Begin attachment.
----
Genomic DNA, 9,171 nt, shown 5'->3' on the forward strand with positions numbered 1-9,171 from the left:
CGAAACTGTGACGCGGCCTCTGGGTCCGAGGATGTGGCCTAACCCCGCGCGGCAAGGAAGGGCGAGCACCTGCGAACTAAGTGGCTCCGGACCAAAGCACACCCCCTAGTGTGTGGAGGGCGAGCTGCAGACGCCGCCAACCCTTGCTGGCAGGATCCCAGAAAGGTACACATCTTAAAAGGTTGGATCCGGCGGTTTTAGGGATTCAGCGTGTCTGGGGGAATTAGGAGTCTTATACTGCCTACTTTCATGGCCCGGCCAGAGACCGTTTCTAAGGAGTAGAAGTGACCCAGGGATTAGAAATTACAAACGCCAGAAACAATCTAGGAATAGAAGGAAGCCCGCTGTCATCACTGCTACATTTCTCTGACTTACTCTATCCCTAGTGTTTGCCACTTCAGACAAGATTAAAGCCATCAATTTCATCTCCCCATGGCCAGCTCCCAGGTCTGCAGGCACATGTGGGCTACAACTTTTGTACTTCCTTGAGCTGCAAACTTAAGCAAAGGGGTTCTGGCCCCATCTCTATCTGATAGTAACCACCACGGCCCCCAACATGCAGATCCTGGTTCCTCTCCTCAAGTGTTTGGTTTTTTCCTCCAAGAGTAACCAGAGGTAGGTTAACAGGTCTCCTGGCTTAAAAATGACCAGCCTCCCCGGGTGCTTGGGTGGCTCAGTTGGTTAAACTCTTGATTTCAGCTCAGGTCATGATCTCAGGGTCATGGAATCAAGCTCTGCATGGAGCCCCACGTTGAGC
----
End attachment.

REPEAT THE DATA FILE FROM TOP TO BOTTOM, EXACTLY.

Genomic DNA, 9,171 nt, shown 5'->3' on the forward strand with positions numbered 1-9,171 from the left:
CGAAACTGTGACGCGGCCTCTGGGTCCGAGGATGTGGCCTAACCCCGCGCGGCAAGGAAGGGCGAGCACCTGCGAACTAAGTGGCTCCGGACCAAAGCACACCCCCTAGTGTGTGGAGGGCGAGCTGCAGACGCCGCCAACCCTTGCTGGCAGGATCCCAGAAAGGTACACATCTTAAAAGGTTGGATCCGGCGGTTTTAGGGATTCAGCGTGTCTGGGGGAATTAGGAGTCTTATACTGCCTACTTTCATGGCCCGGCCAGAGACCGTTTCTAAGGAGTAGAAGTGACCCAGGGATTAGAAATTACAAACGCCAGAAACAATCTAGGAATAGAAGGAAGCCCGCTGTCATCACTGCTACATTTCTCTGACTTACTCTATCCCTAGTGTTTGCCACTTCAGACAAGATTAAAGCCATCAATTTCATCTCCCCATGGCCAGCTCCCAGGTCTGCAGGCACATGTGGGCTACAACTTTTGTACTTCCTTGAGCTGCAAACTTAAGCAAAGGGGTTCTGGCCCCATCTCTATCTGATAGTAACCACCACGGCCCCCAACATGCAGATCCTGGTTCCTCTCCTCAAGTGTTTGGTTTTTTCCTCCAAGAGTAACCAGAGGTAGGTTAACAGGTCTCCTGGCTTAAAAATGACCAGCCTCCCCGGGTGCTTGGGTGGCTCAGTTGGTTAAACTCTTGATTTCAGCTCAGGTCATGATCTCAGGGTCATGGAATCAAGCTCTGCATGGAGCCCCACGTTGAGC